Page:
Interview with Dustin Katzin

Here is the rest of the The Tech’s interview with student composer Dustin Katzin, whose orchestral work Schrodinger’s Cat premiered at last Friday’s MITSO concert. If you missed the first part of the interview, read it here: Interview conducted by Bogdan Fedeles.

The Tech: You play many different musical instruments.  How did you pick which instrument to play?  I guess piano came first?

Dustin Katzin:  Piano came first.  I started when I was five and took lessons from then until now.  I started out with the middle school band and I originally wanted to play saxophone because I thought it was the coolest thing but my band director said I should start out with clarinet.  I’m not sure why, but I guess if you play clarinet you can learn how to play saxophone.  As soon as I could, I switched to sax.  The band director suggested I switch to bassoon, and I was like “What, that’s not cool or jazzy.”  I ended up staying with clarinet and then playing bassoon at the request of the band director.  Since I [already] played piano, I started playing percussion and then I just shuffled around through MITSO through the four years which is really nice.

TT:  So you played mostly percussion in MITSO or also clarinet?

DK:  The first couple years, I was shuffled around a lot more.  It wouldn’t be uncommon to have a concert where I played clarinet first then bassoon and then percussion and call it a day. As time went on, I started specializing more and realized that clarinet, besides piano, was my favorite instrument to play.  I got a lot of respect for percussion while I was here.  People think cymbals are easy…far from it.  If you’re a little bit off everyone in the audience knows.

TT:  I guess this gave you a lot of experience for writing for an orchestra…

DK:  Exactly! I chose MITSO so I could be exposed to strings.  The nice thing is that if you watch how they bow, you see how their phrasing works and what they can and can’t do.

TT:  This is important, indeed since many composers write orchestral music without considering the actual performers. So now let’s talk a little bit about music.  Who are your favorite composers?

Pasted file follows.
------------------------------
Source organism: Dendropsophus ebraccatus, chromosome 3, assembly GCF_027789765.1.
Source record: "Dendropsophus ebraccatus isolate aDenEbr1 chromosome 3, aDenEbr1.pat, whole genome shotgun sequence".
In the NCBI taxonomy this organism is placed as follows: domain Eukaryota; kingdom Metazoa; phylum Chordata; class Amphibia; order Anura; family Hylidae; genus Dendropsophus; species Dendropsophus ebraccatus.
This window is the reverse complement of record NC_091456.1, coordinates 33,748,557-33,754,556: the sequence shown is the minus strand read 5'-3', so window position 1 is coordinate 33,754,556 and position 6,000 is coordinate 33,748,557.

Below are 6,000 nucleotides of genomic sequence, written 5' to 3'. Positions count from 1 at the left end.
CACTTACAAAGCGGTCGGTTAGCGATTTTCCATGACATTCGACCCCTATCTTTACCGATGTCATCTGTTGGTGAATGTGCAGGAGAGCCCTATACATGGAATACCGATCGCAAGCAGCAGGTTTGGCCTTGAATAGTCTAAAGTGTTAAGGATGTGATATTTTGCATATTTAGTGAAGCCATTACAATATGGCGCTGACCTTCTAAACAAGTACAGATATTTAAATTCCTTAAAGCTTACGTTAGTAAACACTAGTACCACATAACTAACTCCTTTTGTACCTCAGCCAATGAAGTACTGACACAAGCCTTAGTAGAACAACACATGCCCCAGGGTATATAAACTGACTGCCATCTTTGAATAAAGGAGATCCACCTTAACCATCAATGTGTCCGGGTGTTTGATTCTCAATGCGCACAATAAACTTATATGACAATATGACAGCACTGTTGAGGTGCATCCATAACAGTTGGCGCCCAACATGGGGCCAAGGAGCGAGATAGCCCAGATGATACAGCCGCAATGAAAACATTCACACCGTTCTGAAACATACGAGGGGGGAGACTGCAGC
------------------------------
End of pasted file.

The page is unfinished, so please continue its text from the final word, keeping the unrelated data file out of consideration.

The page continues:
DK:  My favorite composer is John Williams.  I mentioned that I loved jazz when I was younger.  When Star Wars: Episode I came out, I found one track it was called “Anakin’s Theme.”  I listened to it once and then kept repeating it.  It was the first time I saw what orchestral music could be. Williams has always been my favorite.  I’ve found some of his scores and studied them; that’s been kind of my default orchestration.  He’s definitely the number one.  I’m definitely a fan of more traditional composers like Tchaikovsky, Mallard, Ravel.  Recently Copland has been pretty influential also.  Another composer is Nobuo Uematsu from the Final Fantasy game series.  The biggest thing for me is the effect on the audience.  My conception of music is dramatic, is theater.  If I were writing three hundred years ago I guess I would be doing opera.

TT:  You talked a lot about John Williams, and for sure the beginning of that march in “The Cat Lives” is very reminiscent of some of his film music orchestration.

DK:  That’s why I wrote that part first.  I was using him, almost exclusively, as a source of inspiration during the early stages. I knew how to do happy.  It took a lot more effort to figure out the unsettled music and the sad music. Then, the happy ending needed a lot of revision.  That was the last thing I did—cut out some filler parts and add things that worked better.

TT:  Originality is something that a lot of the contemporary composers are looking for.  In my opinion, they try to achieve that at the expense of making the music accessible.  How do you stay original?

DK:  One general trend is to go to complicated musical ideas like atonal and twelve tone music.  You take a sequence of twelve notes, reverse it, and mess around with the sequence.  I don’t think anyone can decode it, and go “Wow! You went to the sixth column of the matrix and went backwards”.  The big danger for me was being too gimmicky.  It was already a pretty bold thing to have two endings.  The really hard thing was to make sure that both were similar in quality and that I would be happy with both endings.

TT:  What’s next?  What are the projects you’re working on now?

DK:  I haven’t started yet but I will be writing a piano concerto next.  I’m not sure I should give away exactly what it is in case someone does it before me.

TT:  Are you thinking of a traditional piano concerto?

DK:  I really like the romantic style, but I want it to be a mixture of style. Definitely some Prokofiev elements. I think it’ll expand my horizons.  I will be drawing from a physics concept.  There will be three types of music for this one.  Maybe I will get back to you and let you know what they are once I’ve gotten something written.

TT:  Have you written a lot of piano pieces?

DK:  Small things for classes.  The concerto will be challenging.  Maybe it would be worth starting with a short 2 or 3 minute piece just to warm up.  I guess the reason why I wanted to do a piano concerto is that when I’m improvising at the piano I find similar motifs coming out and similar ideas and so those could be a good basis for something.

TT:  In terms of motivation for music, a lot of romantic era composers dedicated their music to their (potential) girlfriends. Have you ever written music dedicated to a special someone in your life?

DK:  (laughs) Not yet. We’ll see one day. I dedicated “Schrodinger’s Cat” to MITSO and Adam Boyles, but in a different way, obviously. But no less special.

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